P38 MAPK activation regulates mucosal recovery in ischemic-injured porcine ileum [79] and protects glomerular epithelial cells against complement-mediated cell injury [80]. The p38 MAPK phosphorylation contributes to intestine-protection in T-H injury after ischemic preconditioning or T-H [18, 47, 74, 75]. Resveratrol also reduces chronic colonic inflammation [81] and protects -treated embryonic rat heart H9c2 cells via the p38 MAPK pathway [82].

The upregulation of HO-1 is known for its protective role in cellular stress during inflammation, ischemia, and radiation, as well as the anti-inflammatory and antiapoptotic effects. Resveratrol protects the intestinal epithelial barrier function against TNF-α and oxidative stress through upregulation of HO-1 expression in intestinal ischemia/reperfusion injury [83]. p38 MAPK activation induces HO-1 expression and maintains organ function under various stresses and injuries. Recent studies indicate that the treatment of animals with SB-203580, which blocks p38 MAPK, abolishes resveratrol-induced upregulation of HO-1 after T-H [18, 75]. These findings indicate that the salutary effects of resveratrol-mediated attenuation of intestinal injury in T-H are mediated, at least in part, through ER-dependent p38 MAPK/HO-1 upregulation.

5. The Cardioprotective Effect of Resveratrol in T-H Injury

Resveratrol has been shown to possess cardioprotective effects during ischemia-reperfusion injury [84, 85] and decreases organ injury in T-H injury [38, 86]. Cardiac injury is associated with increased neutrophil accumulation [38, 47] and such in small intestine is correlated with the attenuation of trauma-hemorrhage-induced cardiac dysfunction [18].

Activation of the PI3K pathway protects cells or organs against hypoxia and ischemia-reperfusion injury via inhibition of the apoptosis machinery [87, 88]. Modulation of the PI3K/Akt pathway with the PI3K inhibitor wortmannin suppresses coagulation and inflammation and decreases the survival of mice subjected to sepsis [89]. PI3K/Akt pathway also mediates neutrophils activation and regulates leukocyte signaling and function, to undergo chemotaxis [90]. Resveratrol decreases the production of proinflammatory mediators and ameliorates cardiac injury in T-H injury [38]. Blockade of Akt activation abolishes the salutary effects of resveratrol in the heart following T-H [38]. Altogether, resveratrol-related cardioprotective effect is likely mediated through an Akt-dependent pathway in T-H injury [38].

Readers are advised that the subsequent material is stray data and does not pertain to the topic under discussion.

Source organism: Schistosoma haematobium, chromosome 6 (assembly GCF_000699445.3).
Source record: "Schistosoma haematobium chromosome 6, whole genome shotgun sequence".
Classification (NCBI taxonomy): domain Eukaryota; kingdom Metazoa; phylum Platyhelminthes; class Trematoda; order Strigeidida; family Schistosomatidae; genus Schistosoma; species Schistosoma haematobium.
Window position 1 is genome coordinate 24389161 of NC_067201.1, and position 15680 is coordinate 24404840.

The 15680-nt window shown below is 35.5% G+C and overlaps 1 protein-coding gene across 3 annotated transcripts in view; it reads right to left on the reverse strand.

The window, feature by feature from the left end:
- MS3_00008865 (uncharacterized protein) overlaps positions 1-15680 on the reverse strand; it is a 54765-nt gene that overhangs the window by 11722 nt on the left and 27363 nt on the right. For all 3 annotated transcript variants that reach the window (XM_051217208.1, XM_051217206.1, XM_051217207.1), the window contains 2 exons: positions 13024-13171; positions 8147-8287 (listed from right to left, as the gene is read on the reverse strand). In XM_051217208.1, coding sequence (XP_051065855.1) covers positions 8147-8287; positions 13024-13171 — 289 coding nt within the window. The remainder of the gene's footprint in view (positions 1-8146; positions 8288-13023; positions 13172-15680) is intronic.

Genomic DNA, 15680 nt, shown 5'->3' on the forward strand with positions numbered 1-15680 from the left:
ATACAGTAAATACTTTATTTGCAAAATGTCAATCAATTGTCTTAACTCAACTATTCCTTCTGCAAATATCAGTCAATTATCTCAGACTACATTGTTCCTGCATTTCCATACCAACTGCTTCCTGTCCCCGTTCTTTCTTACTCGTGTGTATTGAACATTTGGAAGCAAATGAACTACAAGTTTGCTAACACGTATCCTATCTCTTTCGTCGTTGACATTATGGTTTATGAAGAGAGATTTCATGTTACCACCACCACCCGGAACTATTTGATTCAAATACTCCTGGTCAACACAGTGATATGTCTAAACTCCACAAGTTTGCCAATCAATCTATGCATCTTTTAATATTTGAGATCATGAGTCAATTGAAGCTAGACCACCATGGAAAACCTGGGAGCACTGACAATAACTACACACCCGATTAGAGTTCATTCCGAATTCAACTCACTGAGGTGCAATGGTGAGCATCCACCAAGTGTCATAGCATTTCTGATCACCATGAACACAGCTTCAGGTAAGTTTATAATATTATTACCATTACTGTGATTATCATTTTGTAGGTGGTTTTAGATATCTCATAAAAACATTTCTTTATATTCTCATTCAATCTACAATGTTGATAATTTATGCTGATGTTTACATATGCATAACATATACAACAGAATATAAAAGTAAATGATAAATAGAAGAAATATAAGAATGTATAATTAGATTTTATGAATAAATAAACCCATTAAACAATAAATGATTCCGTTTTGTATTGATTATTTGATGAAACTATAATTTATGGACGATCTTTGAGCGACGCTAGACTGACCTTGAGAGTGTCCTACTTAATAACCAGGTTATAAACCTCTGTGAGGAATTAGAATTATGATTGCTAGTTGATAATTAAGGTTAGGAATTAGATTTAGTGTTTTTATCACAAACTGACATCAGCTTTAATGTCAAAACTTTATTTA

SIRT1 has been shown to regulate the mammalian genes transcription and silence the tumor suppressor genes [91, 92]. The SIRT1 transcription-modulating proteins demonstrate a fine balance in response to intracellular stimulus, such as hypoxia or stress signals. The beneficial effects of resveratrol mediated by SIRT1 activation can be contributed by different organs [24, 86, 93, 94]. Resveratrol improves heart function following T-H injury by downregulating SIRT1 expression [86]. The protective effect of resveratrol on left ventricular contractility and systemic TNF-α levels is abolished by sirtinol (a SIRT1 inhibitor) [86]. In addition, Jian et al. indicated that SIRT1 enzyme activity is decreased following T-H injury [94]. SIRT1 modulates left ventricular function in T-H injury through regulation of cellular energetic. The results suggest that the reduced SIRT1 levels in T-H injury may be related to declining mitochondrial function [94].

6. The Endothelial Protective Effect of Resveratrol in T-H Injury

Oxidative stress and superoxide radical generation are believed to contribute to the pathogenesis of endothelial dysfunction in low-flow states [9597], resulting in inadequate tissue perfusion [96, 97].